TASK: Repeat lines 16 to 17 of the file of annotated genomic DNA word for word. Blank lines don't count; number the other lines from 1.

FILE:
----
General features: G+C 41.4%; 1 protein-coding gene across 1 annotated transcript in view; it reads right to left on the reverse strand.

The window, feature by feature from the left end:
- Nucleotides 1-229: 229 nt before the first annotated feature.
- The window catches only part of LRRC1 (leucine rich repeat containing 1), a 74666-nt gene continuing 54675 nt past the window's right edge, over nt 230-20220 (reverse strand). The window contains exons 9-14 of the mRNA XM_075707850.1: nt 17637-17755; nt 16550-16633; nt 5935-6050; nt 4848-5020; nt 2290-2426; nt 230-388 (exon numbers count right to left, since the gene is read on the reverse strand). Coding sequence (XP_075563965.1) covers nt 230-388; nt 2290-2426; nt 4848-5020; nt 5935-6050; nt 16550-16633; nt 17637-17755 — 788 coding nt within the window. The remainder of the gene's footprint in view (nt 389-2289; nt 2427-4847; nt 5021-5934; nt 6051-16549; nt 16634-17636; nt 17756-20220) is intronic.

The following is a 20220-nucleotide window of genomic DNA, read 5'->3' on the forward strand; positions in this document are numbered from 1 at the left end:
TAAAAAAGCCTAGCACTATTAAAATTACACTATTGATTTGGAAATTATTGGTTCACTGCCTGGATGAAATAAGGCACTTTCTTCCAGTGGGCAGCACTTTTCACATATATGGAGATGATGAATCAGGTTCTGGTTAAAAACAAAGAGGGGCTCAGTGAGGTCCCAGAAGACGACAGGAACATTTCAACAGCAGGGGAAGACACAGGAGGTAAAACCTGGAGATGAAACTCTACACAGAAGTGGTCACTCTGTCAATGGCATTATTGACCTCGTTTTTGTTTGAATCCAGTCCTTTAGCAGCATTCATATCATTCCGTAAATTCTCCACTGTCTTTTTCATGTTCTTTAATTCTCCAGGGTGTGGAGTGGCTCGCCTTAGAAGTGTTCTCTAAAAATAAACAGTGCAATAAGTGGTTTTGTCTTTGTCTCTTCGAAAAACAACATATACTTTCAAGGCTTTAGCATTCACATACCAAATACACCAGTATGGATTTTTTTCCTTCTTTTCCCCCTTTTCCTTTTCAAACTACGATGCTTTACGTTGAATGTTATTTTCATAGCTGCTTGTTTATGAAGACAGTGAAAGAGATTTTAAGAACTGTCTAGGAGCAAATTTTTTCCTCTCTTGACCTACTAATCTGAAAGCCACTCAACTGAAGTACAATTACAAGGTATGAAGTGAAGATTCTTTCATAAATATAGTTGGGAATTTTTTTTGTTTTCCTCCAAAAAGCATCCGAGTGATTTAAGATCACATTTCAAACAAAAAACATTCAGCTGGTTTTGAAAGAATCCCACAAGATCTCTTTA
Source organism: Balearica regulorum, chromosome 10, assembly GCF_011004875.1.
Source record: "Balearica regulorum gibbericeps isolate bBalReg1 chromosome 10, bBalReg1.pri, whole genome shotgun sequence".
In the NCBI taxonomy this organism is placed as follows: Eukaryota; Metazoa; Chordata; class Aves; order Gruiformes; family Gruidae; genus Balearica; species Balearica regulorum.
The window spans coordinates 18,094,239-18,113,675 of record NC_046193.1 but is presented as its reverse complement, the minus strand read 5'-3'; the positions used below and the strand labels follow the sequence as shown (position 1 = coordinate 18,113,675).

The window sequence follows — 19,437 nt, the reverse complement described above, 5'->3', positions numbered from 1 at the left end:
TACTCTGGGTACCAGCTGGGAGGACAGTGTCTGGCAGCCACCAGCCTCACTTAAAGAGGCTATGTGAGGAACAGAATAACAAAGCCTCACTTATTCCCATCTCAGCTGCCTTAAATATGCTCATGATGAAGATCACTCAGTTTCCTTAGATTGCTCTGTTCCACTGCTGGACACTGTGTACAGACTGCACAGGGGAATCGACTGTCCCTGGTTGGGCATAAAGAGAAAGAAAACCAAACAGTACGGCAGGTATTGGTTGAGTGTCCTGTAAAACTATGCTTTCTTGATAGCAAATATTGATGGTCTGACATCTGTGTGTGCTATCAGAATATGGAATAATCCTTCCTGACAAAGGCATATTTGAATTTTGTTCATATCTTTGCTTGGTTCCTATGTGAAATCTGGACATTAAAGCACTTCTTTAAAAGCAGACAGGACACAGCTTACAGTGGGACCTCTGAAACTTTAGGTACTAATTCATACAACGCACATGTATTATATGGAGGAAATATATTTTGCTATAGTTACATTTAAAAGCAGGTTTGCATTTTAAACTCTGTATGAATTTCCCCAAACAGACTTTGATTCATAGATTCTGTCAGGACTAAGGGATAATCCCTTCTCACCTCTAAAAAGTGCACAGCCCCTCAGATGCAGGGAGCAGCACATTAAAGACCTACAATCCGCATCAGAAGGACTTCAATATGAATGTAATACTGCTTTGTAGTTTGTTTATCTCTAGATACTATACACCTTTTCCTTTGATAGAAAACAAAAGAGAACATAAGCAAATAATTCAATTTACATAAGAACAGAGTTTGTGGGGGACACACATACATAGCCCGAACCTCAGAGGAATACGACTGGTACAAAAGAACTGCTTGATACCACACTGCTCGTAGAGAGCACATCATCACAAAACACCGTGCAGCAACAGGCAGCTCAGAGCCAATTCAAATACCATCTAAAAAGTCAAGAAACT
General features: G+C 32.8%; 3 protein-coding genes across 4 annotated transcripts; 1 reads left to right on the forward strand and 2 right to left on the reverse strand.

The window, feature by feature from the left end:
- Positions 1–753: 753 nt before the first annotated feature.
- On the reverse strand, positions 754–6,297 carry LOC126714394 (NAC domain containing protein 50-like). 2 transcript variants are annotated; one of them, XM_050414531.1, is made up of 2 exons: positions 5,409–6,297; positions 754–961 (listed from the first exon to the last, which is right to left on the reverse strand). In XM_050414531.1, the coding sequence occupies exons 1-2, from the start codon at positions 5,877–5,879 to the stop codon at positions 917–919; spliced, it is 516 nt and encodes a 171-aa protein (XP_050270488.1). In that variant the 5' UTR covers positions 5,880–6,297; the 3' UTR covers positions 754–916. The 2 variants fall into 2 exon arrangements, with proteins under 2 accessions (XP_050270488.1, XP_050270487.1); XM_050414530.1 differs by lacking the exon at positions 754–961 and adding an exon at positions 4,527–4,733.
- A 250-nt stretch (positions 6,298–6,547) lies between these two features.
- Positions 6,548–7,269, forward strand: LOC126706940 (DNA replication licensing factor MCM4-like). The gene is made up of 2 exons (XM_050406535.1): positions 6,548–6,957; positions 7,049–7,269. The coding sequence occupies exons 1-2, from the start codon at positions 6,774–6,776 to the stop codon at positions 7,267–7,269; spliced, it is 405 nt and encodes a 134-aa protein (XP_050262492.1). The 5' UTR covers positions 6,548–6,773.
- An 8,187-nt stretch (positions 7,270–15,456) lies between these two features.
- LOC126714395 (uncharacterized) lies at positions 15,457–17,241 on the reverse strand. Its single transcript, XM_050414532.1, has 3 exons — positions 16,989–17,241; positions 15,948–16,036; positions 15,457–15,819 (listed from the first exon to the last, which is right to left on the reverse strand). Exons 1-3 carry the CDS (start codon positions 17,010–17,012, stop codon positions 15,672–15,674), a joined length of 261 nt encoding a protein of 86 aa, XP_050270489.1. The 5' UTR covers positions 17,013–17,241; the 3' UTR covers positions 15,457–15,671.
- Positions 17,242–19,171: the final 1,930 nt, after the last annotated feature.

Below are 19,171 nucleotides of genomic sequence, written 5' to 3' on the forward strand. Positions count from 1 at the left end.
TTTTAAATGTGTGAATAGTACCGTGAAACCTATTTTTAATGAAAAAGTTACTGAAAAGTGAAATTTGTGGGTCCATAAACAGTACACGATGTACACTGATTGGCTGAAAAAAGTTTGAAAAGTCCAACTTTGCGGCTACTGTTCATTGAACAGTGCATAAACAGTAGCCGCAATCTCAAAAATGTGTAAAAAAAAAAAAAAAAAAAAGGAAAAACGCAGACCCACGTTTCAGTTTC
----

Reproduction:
- On the reverse strand, positions 754–6,297 carry LOC126714394 (NAC domain containing protein 50-like). 2 transcript variants are annotated; one of them, XM_050414531.1, is made up of 2 exons: positions 5,409–6,297; positions 754–961 (listed from the first exon to the last, which is right to left on the reverse strand). In XM_050414531.1, the coding sequence occupies exons 1-2, from the start codon at positions 5,877–5,879 to the stop codon at positions 917–919; spliced, it is 516 nt and encodes a 171-aa protein (XP_050270488.1). In that variant the 5' UTR covers positions 5,880–6,297; the 3' UTR covers positions 754–916. The 2 variants fall into 2 exon arrangements, with proteins under 2 accessions (XP_050270488.1, XP_050270487.1); XM_050414530.1 differs by lacking the exon at positions 754–961 and adding an exon at positions 4,527–4,733.
- A 250-nt stretch (positions 6,298–6,547) lies between these two features.